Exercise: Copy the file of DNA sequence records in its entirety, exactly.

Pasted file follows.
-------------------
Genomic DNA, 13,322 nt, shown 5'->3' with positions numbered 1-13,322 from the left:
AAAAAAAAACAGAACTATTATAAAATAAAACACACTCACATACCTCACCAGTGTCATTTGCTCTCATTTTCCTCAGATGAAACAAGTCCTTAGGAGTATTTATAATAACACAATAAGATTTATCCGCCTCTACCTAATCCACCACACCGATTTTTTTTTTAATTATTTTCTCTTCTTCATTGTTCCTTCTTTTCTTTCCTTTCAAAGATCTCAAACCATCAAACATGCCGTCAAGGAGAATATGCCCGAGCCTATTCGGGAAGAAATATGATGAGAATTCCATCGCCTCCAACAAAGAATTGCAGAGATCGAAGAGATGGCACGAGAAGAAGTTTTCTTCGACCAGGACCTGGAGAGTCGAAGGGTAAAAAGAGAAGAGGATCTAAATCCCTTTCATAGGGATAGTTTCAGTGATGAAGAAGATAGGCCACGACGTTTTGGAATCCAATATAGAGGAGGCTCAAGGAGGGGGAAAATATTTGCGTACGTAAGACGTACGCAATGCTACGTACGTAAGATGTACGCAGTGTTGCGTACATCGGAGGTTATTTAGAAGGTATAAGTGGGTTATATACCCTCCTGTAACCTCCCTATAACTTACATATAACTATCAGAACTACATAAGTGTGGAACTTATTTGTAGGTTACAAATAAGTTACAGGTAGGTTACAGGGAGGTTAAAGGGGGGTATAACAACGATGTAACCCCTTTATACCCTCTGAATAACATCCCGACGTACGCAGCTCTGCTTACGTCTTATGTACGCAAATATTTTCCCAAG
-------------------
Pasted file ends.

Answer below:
Genomic DNA, 13,322 nt, shown 5'->3' with positions numbered 1-13,322 from the left:
AAAAAAAAACAGAACTATTATAAAATAAAACACACTCACATACCTCACCAGTGTCATTTGCTCTCATTTTCCTCAGATGAAACAAGTCCTTAGGAGTATTTATAATAACACAATAAGATTTATCCGCCTCTACCTAATCCACCACACCGATTTTTTTTTTAATTATTTTCTCTTCTTCATTGTTCCTTCTTTTCTTTCCTTTCAAAGATCTCAAACCATCAAACATGCCGTCAAGGAGAATATGCCCGAGCCTATTCGGGAAGAAATATGATGAGAATTCCATCGCCTCCAACAAAGAATTGCAGAGATCGAAGAGATGGCACGAGAAGAAGTTTTCTTCGACCAGGACCTGGAGAGTCGAAGGGTAAAAAGAGAAGAGGATCTAAATCCCTTTCATAGGGATAGTTTCAGTGATGAAGAAGATAGGCCACGACGTTTTGGAATCCAATATAGAGGAGGCTCAAGGAGGGGGAAAATATTTGCGTACGTAAGACGTACGCAATGCTACGTACGTAAGATGTACGCAGTGTTGCGTACATCGGAGGTTATTTAGAAGGTATAAGTGGGTTATATACCCTCCTGTAACCTCCCTATAACTTACATATAACTATCAGAACTACATAAGTGTGGAACTTATTTGTAGGTTACAAATAAGTTACAGGTAGGTTACAGGGAGGTTAAAGGGGGGTATAACAACGATGTAACCCCTTTATACCCTCTGAATAACATCCCGACGTACGCAGCTCTGCTTACGTCTTATGTACGCAAATATTTTCCCAAG